British Values in Action: Votes for Working Men

Who was there to vote for in 1830?

In 1830, the people of Preston were faced with the same important choice that millions of people still face every few years. Who should they vote for to represent them in national politics: who should be their elected Member of Parliament (MP)?

Candidates for election in Preston, 1830:

One option was the wealthy, powerful Edward Stanley. Stanley had been an MP since 1820 and was from an old, wealthy, land-owning family. His father was the 13th Earl of Derby and he was educated at Eton College and then Oxford University.

The other option was Henry Hunt, seen here on the side of a jug (pictured above). 'Orator' Hunt was the son of a farmer, but was famous all over the country as the hero of an important political gathering held in Manchester in 1819 known as Peterloo (see National Archives link at the bottom of the page for more information). Hunt was loved by many working people because he believed in working people’s rights: he was a 'democratic radical'.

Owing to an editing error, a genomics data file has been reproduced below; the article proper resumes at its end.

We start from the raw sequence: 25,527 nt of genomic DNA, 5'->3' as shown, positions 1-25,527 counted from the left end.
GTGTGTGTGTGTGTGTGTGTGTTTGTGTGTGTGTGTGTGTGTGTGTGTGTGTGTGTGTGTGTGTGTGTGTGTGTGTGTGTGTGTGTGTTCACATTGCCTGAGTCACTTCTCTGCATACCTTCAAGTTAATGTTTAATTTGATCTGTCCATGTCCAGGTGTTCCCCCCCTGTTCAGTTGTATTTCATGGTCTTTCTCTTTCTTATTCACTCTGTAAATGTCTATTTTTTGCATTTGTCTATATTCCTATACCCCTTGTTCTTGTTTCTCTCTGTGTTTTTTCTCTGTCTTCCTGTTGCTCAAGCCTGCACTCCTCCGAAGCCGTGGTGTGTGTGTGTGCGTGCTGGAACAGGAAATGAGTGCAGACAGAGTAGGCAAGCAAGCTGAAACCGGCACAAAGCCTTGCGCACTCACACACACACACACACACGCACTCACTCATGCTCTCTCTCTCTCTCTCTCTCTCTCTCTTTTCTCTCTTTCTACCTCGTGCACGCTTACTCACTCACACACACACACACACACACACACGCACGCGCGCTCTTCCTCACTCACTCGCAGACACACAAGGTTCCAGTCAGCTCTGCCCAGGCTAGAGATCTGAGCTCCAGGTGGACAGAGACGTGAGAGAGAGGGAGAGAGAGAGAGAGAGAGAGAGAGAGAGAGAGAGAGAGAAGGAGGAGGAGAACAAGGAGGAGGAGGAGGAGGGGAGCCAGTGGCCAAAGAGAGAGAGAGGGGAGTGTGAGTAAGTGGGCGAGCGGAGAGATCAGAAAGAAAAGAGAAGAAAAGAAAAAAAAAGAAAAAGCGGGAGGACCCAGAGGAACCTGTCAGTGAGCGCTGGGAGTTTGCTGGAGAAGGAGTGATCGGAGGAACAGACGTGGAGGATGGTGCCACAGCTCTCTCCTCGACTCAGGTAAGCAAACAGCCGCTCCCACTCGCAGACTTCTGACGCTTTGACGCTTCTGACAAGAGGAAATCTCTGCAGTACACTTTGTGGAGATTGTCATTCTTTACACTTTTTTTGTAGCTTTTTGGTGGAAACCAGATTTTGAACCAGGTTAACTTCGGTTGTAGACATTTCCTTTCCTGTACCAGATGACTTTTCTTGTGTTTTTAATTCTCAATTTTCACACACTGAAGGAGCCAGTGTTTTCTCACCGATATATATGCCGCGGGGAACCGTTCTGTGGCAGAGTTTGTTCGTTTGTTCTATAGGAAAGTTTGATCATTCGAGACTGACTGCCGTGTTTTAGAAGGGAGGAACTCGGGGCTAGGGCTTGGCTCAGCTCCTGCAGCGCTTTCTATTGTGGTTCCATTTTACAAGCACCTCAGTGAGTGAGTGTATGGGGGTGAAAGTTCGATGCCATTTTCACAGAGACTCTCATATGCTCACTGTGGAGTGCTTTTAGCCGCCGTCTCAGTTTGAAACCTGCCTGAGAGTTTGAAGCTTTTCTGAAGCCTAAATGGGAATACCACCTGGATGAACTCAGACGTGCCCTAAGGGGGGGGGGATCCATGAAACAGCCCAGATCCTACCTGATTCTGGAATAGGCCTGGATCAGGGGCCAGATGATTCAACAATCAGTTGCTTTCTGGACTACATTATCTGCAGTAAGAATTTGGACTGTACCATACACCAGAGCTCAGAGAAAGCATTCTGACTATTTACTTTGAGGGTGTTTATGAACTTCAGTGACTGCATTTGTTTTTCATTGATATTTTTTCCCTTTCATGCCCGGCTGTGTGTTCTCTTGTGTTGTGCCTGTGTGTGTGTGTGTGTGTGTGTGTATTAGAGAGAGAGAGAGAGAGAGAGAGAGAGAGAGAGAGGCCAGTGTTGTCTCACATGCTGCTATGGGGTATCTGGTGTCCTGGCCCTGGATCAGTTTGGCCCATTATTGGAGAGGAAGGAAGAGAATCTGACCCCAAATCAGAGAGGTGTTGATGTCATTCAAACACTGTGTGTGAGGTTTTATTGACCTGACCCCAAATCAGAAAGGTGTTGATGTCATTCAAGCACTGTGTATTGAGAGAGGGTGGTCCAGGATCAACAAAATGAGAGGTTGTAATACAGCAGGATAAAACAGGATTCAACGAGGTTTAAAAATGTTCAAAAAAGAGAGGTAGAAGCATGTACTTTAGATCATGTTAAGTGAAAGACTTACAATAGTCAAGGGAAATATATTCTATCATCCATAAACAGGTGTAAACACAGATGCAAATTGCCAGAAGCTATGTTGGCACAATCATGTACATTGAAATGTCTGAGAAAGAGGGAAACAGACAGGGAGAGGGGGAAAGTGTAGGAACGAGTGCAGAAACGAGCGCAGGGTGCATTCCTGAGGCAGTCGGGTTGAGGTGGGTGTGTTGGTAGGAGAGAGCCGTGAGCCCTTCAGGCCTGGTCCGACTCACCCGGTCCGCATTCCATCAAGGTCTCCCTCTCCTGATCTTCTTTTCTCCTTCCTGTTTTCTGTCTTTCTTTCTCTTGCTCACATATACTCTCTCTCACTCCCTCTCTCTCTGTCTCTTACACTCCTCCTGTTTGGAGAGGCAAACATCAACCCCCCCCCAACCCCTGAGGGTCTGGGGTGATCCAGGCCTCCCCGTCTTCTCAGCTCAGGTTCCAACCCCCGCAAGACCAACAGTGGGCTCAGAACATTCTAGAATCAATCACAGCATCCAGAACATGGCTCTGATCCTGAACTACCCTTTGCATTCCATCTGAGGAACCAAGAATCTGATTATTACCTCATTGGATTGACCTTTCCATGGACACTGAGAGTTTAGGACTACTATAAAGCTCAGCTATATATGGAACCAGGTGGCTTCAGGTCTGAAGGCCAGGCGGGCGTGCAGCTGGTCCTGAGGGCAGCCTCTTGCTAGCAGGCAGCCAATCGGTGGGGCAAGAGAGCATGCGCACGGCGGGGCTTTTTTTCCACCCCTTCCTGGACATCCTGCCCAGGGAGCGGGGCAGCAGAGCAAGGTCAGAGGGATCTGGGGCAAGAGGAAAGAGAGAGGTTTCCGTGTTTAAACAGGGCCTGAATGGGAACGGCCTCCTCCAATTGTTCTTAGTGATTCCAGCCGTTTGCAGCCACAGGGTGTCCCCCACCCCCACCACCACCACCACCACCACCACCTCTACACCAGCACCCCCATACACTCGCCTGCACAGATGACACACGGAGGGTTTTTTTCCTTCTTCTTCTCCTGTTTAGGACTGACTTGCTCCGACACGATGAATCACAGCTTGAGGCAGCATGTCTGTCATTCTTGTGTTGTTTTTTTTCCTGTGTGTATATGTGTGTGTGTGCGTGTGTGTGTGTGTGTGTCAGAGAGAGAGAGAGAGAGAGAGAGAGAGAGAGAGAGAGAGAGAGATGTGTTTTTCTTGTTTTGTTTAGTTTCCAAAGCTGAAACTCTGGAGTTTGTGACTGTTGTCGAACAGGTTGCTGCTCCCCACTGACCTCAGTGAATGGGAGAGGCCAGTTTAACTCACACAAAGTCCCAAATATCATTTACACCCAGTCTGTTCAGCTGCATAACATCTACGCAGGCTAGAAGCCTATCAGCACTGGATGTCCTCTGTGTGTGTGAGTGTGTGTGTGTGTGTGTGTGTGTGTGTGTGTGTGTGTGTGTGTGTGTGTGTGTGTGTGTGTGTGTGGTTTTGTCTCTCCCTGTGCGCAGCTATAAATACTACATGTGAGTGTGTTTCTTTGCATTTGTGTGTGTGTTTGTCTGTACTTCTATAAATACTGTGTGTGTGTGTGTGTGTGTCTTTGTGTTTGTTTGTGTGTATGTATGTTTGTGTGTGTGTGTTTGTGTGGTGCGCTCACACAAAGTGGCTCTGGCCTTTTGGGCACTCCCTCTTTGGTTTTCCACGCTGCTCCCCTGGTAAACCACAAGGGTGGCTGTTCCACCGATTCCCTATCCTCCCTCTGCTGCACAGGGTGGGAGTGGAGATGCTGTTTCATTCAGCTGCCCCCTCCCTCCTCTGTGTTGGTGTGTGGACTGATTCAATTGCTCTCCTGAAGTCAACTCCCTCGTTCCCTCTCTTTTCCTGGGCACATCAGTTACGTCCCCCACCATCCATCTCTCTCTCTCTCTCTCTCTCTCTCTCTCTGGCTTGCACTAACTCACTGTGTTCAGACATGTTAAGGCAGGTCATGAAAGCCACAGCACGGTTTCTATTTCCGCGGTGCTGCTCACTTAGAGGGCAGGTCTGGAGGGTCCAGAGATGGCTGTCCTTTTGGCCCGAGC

Who could vote in 1830?

In most towns in Britain in 1830 only wealthy men could vote, so Stanley would have won easily because most of the voters believed in the same things as he did. But in Preston, things were different. In 1830, unusual voting rules there meant that working men had the vote too. Here, Henry Hunt, the radical champion of the working classes, had a chance of being elected.

Glossary:

Democratic - When decisions are made by the whole group
Elected - Chosen for a job by a vote
Member of Parliament - Someone people vote for to represent their local area in Parliament
Orator - Someone who is good at speaking in public
Radical - Someone who believes in the need for major change

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